Putin Signs Controversial ‘Internet Sovereignty’ Bill into Law
Russian President Vladimir Putin signed on Wednesday a divisive bill into law that aims to increase the country’s sovereignty over its Internet and help defend against foreign cyber attacks. Critics, however, claim the law will further limit the country’s media freedom.
The law, an amendment to two existing federal laws concerning information technology and protection, creates an independent infrastructure for Runet (Russian-language Internet), allowing the use of domestic encryption methods for federal and local government agencies, state-owned municipal enterprises and state-owned municipal institutions.
An explanatory note says the law is “prepared [to] tak[e] into account the aggressive nature of the US National Cyber Security Strategy adopted in September 2018,” seeming to address allegations that the Russian government colluded with hackers to influence the results of the 2016 US presidential election, accusations the law says are “unsubstantiated.”
“Under these conditions, protective measures are necessary to ensure long-term and sustainable operation of the Internet in Russia, enhancing reliability of the Russian Internet resources,” the law continues.
The legislation carries “serious risks to the security and safety of commercial and private users and undermine the rights to freedom of expression, access to information and media freedom,” Human Rights Watch and nine other media freedom and human rights groups wrote in a joint statement published last month.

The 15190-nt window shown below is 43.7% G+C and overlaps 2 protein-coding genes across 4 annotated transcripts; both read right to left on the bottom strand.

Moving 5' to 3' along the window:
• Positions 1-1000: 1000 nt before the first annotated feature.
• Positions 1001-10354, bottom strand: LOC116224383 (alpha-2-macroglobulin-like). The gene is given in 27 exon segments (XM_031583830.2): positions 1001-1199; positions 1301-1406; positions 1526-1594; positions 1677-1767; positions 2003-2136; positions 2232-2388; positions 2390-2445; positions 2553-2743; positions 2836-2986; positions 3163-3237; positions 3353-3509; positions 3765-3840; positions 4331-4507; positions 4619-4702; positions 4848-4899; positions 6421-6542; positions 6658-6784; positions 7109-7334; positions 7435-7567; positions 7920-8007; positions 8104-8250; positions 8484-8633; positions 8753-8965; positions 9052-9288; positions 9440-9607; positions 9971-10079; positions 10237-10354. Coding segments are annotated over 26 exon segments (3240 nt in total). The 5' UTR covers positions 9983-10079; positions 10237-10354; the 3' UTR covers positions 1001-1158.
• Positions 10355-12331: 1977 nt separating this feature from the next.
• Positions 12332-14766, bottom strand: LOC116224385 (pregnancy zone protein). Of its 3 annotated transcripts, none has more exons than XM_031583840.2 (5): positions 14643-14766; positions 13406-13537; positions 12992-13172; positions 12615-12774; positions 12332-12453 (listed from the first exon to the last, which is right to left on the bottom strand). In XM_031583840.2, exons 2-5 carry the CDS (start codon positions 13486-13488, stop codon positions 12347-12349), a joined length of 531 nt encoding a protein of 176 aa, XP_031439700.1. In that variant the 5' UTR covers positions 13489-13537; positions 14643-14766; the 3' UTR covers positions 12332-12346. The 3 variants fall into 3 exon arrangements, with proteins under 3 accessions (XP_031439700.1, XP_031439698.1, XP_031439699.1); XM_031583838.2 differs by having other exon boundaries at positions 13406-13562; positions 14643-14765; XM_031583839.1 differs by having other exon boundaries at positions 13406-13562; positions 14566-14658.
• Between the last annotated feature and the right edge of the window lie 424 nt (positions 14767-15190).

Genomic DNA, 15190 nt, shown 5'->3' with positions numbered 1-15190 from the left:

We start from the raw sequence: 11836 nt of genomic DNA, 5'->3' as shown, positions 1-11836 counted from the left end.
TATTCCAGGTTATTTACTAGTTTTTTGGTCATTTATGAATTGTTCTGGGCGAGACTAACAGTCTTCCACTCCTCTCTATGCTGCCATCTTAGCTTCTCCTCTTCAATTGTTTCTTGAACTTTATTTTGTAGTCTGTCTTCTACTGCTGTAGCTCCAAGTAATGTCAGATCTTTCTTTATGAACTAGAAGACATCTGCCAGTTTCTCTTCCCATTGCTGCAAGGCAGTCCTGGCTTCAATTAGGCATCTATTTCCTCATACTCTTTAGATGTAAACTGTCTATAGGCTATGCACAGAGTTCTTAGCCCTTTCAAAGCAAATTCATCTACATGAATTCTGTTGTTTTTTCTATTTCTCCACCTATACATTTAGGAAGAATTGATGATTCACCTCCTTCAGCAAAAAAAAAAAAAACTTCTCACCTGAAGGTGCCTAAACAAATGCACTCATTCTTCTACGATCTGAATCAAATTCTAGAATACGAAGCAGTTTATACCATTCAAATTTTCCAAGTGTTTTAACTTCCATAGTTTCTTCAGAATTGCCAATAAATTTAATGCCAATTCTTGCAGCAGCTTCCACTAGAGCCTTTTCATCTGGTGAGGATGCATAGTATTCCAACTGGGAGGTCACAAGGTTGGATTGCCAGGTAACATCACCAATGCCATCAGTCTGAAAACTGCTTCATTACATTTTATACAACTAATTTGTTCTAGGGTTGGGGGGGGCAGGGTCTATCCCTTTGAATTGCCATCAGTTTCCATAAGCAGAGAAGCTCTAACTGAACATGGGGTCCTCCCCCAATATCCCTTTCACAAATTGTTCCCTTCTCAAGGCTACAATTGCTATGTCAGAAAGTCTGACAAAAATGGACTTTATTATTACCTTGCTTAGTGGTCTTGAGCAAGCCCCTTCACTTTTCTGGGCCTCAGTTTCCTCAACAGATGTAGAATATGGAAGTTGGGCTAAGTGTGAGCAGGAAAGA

According to Human Rights Watch’s joint statement, the law will allow Runet to operate independently from the World Wide Web in the event of an emergency or foreign threat—but does not clearly define what it considers a ‘security threat’ to be. Authorities will now be able to block access to parts of the internet in Russia, or cutting off all internet access throughout the country entirely.
The legislation violates the provisions of freedom of expression and privacy protected by the International Covenant on Civil and Political Rights (ICCPR) and the European Convention on Human Rights (ECHR), to which Russia is a party, Human Rights Watch and others said.
The authors of the legislation are senators Andrei Klishas and Lyudmila Bokova, as well as State Duma deputy Andrei Lugovoi. Lugovoi is wanted by the United Kingdom on suspicion of the murder of Alexander Litvinenko, a former KGB officer who received political asylum in Britain and died mysteriously from polonium poisoning in 2006.